The left-wing government is urging a "No" vote, saying Greece's European partners are bluffing when they warn that would mean a Greek departure from Europe's single currency, with unforeseeable consequences for Greece, Europe and the global economy.
Opinion polls on Friday gave the "Yes" camp, which favors accepting the bailout terms, a slender lead but all were within the margin of error and pollsters said the vote was too close to call.
Only one had the "No" vote winning, despite turnout of at least 50,000 opponents of the deal at a rally in central Athens on Friday that appeared significantly bigger than a simultaneous rally by the "Yes" camp.
"What they're asking us to accept is eternal slavery," said Ermioni Tenekidou, 54, a teacher.
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Finance Minister Wolfgang Schaeuble of Germany, Greece's biggest creditor and toughest critic, said any so-called Grexit, Greek exit from the euro zone, might only be temporary.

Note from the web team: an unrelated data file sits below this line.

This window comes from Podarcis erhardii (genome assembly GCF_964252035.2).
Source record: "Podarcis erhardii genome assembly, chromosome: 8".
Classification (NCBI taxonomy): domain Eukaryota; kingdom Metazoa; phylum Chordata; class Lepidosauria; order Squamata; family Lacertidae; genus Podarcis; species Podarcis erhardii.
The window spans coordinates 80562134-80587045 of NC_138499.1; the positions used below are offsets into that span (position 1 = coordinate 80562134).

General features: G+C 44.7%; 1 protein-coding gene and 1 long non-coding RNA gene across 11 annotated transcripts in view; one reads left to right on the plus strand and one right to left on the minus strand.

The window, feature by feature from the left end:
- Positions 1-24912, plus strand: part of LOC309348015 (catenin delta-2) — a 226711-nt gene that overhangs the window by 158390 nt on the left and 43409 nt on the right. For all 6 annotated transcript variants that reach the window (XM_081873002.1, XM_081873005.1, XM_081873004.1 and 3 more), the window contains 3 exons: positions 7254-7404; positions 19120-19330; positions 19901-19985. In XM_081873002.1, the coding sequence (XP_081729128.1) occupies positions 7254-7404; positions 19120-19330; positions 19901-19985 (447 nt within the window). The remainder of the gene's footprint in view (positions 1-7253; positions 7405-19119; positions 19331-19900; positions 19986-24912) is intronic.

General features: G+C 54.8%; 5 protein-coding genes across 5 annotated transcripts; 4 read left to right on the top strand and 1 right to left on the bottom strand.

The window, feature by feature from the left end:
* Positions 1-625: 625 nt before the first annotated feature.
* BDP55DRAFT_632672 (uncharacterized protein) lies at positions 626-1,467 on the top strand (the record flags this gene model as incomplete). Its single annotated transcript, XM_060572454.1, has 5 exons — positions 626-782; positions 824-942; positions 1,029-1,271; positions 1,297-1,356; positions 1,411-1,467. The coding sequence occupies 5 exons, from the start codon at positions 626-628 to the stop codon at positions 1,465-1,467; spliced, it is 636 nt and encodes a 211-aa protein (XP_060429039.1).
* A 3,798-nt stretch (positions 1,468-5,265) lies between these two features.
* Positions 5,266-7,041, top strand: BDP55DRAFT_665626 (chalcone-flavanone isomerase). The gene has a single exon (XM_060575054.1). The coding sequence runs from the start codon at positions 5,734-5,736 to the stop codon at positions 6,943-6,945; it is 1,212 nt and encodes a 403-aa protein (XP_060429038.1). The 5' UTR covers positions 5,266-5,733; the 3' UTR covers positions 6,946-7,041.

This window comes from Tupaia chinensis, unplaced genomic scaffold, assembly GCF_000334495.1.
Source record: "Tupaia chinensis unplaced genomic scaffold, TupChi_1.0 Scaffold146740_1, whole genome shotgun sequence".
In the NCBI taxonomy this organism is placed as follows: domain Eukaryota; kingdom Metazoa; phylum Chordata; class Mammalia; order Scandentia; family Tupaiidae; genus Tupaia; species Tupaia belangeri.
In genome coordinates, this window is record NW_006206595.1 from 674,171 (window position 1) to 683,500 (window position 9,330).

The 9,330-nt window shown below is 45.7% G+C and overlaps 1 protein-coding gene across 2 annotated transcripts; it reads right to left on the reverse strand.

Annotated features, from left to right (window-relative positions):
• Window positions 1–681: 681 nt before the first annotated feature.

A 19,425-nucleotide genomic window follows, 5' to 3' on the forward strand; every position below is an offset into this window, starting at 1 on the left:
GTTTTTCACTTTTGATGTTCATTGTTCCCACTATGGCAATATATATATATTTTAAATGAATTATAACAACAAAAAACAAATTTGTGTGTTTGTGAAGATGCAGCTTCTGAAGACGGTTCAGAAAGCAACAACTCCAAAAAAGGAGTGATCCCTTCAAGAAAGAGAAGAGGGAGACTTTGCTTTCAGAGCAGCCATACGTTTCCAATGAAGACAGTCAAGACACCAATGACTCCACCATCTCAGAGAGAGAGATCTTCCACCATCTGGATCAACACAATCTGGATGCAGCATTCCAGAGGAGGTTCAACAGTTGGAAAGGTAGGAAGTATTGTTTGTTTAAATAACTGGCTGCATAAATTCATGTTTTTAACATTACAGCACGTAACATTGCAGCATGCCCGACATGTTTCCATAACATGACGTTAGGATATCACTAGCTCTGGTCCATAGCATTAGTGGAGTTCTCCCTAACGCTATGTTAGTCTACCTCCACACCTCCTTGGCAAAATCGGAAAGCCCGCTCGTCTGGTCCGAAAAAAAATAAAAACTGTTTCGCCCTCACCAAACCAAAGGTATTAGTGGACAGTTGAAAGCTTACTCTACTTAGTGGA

"Greece is a member of the euro zone. There's no doubt about that. Whether with the euro or temporarily without it: only the Greeks can answer this question. And it is clear that we will not leave the people in the lurch," he said.
But it is far from clear how a temporary exit from the 19-nation euro currency bloc might work. Some economists have raised the idea of a temporary suspension, whereby Greece would revert to a national currency for a number of years until its economy stabilized.